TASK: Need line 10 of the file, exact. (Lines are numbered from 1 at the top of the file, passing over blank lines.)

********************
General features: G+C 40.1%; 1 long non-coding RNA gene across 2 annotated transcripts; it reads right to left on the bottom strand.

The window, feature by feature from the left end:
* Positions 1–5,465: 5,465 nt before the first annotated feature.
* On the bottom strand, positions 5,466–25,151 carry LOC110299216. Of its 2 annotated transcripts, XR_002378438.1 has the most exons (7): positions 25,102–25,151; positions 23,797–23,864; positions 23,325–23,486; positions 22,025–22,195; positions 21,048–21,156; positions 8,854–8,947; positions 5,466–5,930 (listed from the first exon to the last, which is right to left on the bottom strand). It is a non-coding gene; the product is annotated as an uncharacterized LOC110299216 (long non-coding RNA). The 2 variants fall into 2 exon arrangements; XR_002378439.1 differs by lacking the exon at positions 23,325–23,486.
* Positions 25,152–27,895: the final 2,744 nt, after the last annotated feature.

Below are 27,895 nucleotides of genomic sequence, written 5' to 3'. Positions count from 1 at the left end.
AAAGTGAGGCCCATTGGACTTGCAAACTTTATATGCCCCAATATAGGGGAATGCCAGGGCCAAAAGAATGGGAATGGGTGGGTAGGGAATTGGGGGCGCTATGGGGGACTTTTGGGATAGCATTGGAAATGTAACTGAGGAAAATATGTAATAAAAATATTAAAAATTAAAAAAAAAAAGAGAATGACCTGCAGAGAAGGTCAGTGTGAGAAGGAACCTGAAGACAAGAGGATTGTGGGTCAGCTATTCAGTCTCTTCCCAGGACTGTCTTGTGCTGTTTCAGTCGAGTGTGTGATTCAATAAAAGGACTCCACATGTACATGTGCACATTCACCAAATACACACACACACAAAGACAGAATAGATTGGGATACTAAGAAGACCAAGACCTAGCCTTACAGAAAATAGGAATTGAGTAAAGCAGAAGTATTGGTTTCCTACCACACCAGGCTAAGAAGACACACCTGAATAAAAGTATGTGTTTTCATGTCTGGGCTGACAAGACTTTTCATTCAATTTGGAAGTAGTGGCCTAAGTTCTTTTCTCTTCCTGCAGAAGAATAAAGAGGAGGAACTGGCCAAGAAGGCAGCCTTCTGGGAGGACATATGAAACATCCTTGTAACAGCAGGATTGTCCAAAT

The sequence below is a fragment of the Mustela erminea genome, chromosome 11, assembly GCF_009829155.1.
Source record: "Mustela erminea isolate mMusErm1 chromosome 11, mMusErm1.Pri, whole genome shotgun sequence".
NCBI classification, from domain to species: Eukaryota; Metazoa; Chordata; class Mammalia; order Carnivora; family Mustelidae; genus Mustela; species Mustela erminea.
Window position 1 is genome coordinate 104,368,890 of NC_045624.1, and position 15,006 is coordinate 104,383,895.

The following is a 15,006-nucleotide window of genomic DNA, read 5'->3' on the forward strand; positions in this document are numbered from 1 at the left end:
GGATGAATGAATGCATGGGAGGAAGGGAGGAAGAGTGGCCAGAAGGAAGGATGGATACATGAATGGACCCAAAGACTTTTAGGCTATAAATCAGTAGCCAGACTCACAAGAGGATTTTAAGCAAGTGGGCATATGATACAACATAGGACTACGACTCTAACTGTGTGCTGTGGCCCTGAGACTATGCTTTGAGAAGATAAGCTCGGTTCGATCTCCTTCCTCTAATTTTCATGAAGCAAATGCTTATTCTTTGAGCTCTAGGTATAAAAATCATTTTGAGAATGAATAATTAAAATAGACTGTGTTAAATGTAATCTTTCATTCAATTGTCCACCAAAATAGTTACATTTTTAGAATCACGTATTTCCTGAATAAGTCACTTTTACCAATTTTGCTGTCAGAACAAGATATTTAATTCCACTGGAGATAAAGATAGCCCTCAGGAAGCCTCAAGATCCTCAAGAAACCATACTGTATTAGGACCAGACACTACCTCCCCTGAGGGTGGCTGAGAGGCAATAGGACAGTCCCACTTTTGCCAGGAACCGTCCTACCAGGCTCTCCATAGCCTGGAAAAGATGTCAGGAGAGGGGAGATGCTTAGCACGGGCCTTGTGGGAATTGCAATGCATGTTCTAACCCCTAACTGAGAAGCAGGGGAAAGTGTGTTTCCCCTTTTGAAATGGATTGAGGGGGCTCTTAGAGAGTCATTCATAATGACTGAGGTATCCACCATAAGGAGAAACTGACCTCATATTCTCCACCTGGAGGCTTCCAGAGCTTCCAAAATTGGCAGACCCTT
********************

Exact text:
NCBI classification, from domain to species: Eukaryota; Metazoa; Chordata; class Mammalia; order Carnivora; family Mustelidae; genus Mustela; species Mustela erminea.